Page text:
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American Chica: Two Worlds, One Childhood Paperback – May 28, 2002
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"Lush, mystical ... a memoir that blends family historia and the puzzling deadly politics of Peru."—USA Today
"American Chica is a fascinating blend of autobiography and soap opera, memoir and meditation. ... full of larger-than-life characters and stranger-than-fiction situations. ... delightful."—Washington Post
"Arana's intimate and intelligent memoir captures exactly the pulse of a changing America. ...[C]learly demonstrates her ability to write crystalline prose and make erudite cultural observations."—Library Journal
"Part history, part family memoir ... American Chica reads like a collaboration between John Cheever and Isabel Allende.... One of the many reasons the reader can't put this memoir down is the author's impressive command of her craft.... Arana has left her own imprint on her material, while at the same time displaying virtuosity in the storyteller's traditional gifts: spareness, clarity, and a passion for allegory."—The New York Times Book Review
A South American man, a North American woman—hoping against hope, throwing a frail span over the divide, trying to bolt beams into sand. There was one large lesson my parents had yet to learn as they strode into the garden with friends, hungry for rum and fried blood: There is a fundamental rift between North and South America, a flaw so deep it is tectonic. The plates don't fit. The earth is loose. A fault runs through. Earthquakes happen. Walls are likely to fall.
—from American Chica
From the Hardcover edition.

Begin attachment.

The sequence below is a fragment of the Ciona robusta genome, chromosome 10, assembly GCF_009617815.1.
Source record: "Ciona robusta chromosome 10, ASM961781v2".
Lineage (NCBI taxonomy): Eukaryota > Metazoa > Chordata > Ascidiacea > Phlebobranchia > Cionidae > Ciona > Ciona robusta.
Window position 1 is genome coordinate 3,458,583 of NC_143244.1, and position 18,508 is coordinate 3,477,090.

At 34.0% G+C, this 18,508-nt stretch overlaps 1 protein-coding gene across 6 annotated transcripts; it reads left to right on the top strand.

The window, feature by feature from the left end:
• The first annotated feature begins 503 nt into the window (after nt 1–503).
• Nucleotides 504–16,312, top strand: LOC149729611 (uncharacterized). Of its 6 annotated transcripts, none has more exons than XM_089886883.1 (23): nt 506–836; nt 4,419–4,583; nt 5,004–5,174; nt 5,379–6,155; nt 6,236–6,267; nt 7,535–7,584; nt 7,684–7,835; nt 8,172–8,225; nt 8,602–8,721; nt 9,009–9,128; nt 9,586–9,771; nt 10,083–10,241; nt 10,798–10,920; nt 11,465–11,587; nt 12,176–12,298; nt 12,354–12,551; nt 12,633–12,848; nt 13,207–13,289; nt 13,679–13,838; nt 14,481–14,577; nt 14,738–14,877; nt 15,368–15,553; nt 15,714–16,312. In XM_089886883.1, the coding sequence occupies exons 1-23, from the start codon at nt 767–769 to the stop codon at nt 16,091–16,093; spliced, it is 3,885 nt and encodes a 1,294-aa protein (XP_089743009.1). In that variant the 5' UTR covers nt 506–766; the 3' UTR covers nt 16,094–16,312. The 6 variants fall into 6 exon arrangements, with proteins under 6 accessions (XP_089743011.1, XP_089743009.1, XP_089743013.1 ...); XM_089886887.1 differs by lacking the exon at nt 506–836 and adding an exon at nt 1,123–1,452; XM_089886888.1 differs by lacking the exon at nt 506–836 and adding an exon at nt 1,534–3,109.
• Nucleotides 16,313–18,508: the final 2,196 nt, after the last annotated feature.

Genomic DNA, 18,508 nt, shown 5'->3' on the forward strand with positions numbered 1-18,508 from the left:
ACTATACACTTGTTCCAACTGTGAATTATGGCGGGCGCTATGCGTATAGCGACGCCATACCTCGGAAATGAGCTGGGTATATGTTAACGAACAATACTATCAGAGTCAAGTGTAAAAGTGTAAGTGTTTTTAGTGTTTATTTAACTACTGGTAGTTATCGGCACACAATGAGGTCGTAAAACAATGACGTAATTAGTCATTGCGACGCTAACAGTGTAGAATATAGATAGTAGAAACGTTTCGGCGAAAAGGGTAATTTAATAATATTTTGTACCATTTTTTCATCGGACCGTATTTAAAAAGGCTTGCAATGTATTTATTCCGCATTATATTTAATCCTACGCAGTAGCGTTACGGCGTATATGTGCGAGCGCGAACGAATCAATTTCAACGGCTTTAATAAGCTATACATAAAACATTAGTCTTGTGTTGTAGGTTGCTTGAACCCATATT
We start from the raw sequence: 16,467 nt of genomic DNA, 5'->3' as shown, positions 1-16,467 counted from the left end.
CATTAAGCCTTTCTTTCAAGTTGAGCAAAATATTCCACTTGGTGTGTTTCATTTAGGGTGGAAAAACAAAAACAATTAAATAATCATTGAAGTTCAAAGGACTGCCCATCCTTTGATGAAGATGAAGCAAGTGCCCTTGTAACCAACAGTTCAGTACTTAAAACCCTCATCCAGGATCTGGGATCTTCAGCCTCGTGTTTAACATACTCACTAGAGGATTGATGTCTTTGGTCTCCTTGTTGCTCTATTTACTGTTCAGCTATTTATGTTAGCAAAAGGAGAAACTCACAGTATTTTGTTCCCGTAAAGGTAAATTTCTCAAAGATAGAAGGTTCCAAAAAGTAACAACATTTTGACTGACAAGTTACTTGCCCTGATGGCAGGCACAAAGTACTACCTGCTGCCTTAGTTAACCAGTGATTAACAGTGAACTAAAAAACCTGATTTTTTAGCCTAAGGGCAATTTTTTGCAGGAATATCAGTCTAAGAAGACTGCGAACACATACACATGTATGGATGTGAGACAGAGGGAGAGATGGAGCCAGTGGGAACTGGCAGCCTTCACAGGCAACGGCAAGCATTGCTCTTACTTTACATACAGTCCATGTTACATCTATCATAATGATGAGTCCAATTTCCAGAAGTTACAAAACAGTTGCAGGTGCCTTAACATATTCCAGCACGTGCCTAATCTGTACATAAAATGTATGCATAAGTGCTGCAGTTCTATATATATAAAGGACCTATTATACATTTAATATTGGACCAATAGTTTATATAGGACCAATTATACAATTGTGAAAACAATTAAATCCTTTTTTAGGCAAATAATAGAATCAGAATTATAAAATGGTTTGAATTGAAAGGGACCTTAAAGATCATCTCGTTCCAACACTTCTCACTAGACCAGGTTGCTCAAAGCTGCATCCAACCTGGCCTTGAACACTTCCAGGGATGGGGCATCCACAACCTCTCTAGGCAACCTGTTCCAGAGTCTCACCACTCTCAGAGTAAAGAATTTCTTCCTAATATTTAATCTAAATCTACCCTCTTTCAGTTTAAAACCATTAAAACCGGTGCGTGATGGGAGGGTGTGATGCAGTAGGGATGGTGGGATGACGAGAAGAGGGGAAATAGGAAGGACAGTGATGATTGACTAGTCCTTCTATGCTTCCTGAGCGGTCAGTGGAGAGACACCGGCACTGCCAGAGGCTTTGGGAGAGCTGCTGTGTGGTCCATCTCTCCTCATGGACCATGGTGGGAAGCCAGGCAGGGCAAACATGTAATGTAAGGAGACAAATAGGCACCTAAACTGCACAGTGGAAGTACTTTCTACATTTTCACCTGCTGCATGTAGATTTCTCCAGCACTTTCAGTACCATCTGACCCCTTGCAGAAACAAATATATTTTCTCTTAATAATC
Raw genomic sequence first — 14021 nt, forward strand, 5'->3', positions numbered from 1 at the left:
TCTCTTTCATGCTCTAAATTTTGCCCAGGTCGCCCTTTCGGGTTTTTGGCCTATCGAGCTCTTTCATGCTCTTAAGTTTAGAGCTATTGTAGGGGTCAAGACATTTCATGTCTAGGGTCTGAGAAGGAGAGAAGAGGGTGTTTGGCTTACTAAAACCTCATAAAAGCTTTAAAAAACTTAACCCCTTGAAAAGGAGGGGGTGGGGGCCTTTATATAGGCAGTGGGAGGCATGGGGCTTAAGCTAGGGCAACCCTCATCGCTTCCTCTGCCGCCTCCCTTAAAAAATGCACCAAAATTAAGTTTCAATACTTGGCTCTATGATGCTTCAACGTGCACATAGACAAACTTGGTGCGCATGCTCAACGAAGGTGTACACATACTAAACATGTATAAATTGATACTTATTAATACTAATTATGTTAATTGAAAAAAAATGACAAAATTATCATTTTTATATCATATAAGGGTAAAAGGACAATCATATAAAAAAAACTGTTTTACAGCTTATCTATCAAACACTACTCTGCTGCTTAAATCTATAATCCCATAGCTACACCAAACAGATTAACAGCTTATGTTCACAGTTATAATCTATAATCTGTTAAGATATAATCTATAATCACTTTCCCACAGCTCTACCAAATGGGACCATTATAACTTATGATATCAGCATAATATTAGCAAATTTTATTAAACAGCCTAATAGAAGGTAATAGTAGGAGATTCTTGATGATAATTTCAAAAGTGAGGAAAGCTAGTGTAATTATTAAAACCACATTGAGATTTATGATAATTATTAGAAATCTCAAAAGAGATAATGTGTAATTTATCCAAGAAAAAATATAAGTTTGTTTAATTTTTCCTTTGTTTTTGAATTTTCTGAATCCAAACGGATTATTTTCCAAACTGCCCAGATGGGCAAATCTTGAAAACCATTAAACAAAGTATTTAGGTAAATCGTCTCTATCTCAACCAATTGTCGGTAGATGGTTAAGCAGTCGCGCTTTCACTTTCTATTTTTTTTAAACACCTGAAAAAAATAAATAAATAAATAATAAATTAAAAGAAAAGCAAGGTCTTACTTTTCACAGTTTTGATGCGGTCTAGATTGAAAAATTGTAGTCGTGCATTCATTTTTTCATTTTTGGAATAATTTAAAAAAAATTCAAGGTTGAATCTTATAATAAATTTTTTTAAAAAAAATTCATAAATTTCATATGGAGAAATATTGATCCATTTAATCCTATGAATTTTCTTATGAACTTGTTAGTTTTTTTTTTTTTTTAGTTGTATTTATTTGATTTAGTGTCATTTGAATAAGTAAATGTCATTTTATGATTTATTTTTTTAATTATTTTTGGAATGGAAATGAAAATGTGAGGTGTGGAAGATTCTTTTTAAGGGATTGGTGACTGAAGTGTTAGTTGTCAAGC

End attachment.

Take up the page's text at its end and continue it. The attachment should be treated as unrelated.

From the Inside Flap
In her father's Peruvian family, MARIE ARANA was taught to be a proper lady, yet in her mother's American family she learned to shoot a gun, break a horse, and snap a chicken's neck for dinner. Arana shuttled easily between these deeply separate cultures for years. But only when she immigrated with her family to the United States did she come to understand that she was a hybrid American whose cultural identity was split in half. Coming to terms with this split is at the heart of this graceful, beautifully realized portrait of a child who "was a north-south collision, a New World fusion. An American Chica."
Here are two vastly different landscapes: Peru--earthquake-prone, charged with ghosts of history and mythology--and the sprawling prairie lands of Wyoming. In these rich terrains resides a colorful cast of family members who bring Arana's historia to life...her proud grandfather who one day simply stopped coming down the stairs; her dazzling grandmother, "clicking through the house as if she were making her way onstage." But most important are Arana's parents: he a brilliant engineer, she a gifted musician. For more than half a century these two passionate, strong-willed people struggled to overcome the bicultural tensions in their marriage and, finally, to prevail.
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Life centers around her mother and father--the dashing Peruvian engineer and her mother, the beautiful, mysterious American. But not everything is perfect in Marizi's world. Every now and then she is subject to the reverse racism of being half-foreign. Nevermind that she is a native of Peru. Yet, when she moves to New Jersey with her mother, she is subject to racism from those who see her as an intuder--(insert racist slurs here); a person who doesn't belong. Nevermind that she is as American as those who insult her for being different.
That sense of belonging sets the tone of this memoir. How well-adjusted is a child who is constantly told that she is different? She is half Peruvian, half North-American. She carries the richness of both cultures and speaks two languages. The conclusion Ms. Arana draws of being made to feel insincere because she is neither one thing nor another is a very powerful one, which only someone who is the offspring of parents of different nationalities can understand.
Ms. Arana tells her story with prose that draws you in. Sometimes, though, it is over the top and the pace of the novel seems to slow towards the end. Yet, she recounts the story of her childhood with the heart-felt affection of one sharing her most special memories
enjoyed the author's reminisces.....great read!!! Five Stars!!